Environment America joined dozens of organizations in supporting legislation that aims to prevent utility companies from forcing customers to subsidize their political activities. Utility companies and the trade associations they pay dues to, are frequent opponents of policies that supports renewable energy.
The “Ethics in Energy Act” introduced by Representative Kathy Castor of Florida directs the Federal Energy Regulatory Commission (FERC) to prohibit utilities from recovering political expenses from ratepayers. Castor and the two leading cosponsors, Representatives Sean Casten of Illinois and Jamaal Bowman of New York, each represent states where utilities have used ratepayer funds for political activity against the public interest.
What utilities have used ratepayer funds for shady political purposes?
- Florida Power & Light: The Orlando Sentinel reported that Florida Power & Light paid millions of dollars from ratepayers to political consultants who had engineered a scheme to siphon votes away from targeted state legislators who were working to hold FPL accountable.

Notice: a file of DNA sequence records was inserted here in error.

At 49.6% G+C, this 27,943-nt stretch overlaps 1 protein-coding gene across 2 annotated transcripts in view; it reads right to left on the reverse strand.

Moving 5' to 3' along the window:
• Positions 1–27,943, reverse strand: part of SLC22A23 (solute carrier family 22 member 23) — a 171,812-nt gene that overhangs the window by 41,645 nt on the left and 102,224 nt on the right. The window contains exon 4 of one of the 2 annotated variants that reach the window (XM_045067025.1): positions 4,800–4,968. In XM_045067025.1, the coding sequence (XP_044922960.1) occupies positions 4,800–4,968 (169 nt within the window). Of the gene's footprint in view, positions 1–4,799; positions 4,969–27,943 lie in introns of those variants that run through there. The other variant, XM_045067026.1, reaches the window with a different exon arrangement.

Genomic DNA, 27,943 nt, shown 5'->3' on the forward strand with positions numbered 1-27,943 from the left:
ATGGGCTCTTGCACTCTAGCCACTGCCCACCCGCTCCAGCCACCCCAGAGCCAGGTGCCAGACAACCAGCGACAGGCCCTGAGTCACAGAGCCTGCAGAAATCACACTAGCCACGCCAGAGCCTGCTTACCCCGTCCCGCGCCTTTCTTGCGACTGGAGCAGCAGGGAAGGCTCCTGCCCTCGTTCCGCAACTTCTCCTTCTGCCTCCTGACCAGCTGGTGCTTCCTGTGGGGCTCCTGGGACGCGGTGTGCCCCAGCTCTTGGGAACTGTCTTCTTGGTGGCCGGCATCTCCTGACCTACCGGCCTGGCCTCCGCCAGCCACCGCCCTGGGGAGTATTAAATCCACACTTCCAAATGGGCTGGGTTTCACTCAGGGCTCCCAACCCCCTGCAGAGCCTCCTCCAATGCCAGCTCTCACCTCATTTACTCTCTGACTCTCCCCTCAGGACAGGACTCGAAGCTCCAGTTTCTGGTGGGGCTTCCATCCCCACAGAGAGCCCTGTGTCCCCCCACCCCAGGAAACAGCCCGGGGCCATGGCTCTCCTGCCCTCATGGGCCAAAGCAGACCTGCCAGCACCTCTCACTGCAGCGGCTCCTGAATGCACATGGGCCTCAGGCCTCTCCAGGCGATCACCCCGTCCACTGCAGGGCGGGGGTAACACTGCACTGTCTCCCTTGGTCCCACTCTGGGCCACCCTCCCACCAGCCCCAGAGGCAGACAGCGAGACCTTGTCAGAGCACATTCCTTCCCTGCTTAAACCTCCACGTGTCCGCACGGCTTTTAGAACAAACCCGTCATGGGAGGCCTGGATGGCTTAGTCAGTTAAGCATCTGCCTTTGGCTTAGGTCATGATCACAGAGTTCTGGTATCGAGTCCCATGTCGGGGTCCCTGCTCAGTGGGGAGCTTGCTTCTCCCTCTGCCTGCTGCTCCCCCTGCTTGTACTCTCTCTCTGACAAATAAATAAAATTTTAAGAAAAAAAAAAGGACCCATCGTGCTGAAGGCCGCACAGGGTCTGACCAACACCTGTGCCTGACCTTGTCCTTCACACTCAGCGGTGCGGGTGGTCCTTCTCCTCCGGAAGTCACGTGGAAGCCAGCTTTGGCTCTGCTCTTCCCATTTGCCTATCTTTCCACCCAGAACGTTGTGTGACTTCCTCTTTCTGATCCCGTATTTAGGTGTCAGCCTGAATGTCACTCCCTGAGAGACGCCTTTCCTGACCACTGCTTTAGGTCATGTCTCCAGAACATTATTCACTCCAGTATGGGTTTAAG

- ComEd: Illinois regulators ordered ComEd, an Exelon subsidiary, to refund $38 million to customers for using ratepayer funds as part of a bribery scheme.
- National Fuel: The New York gas utility National Fuel reportedly made its customers pay hundreds of thousands of dollars on advocacy materials that opposed electrification.
“Utility companies should be operating in the best interest of ratepayers, not raising electric bills to bankroll deceitful political activities and block clean energy,” wrote Rep. Castor in a press release.
The policy isn’t only being pursued in Congress. According to the Energy and Policy Institute, Colorado, Connecticut, and Maine have enacted laws in recent months to prohibit utilities from charging ratepayers for political activities.
“States are leading the way,” said Johanna Neumann, Senior Director of the Campaign for 100% Renewable Energy at Environment America. “Now Congress needs catch up and make sure no one’s utility payments inadvertently undermine what’s good for their health and the environment.”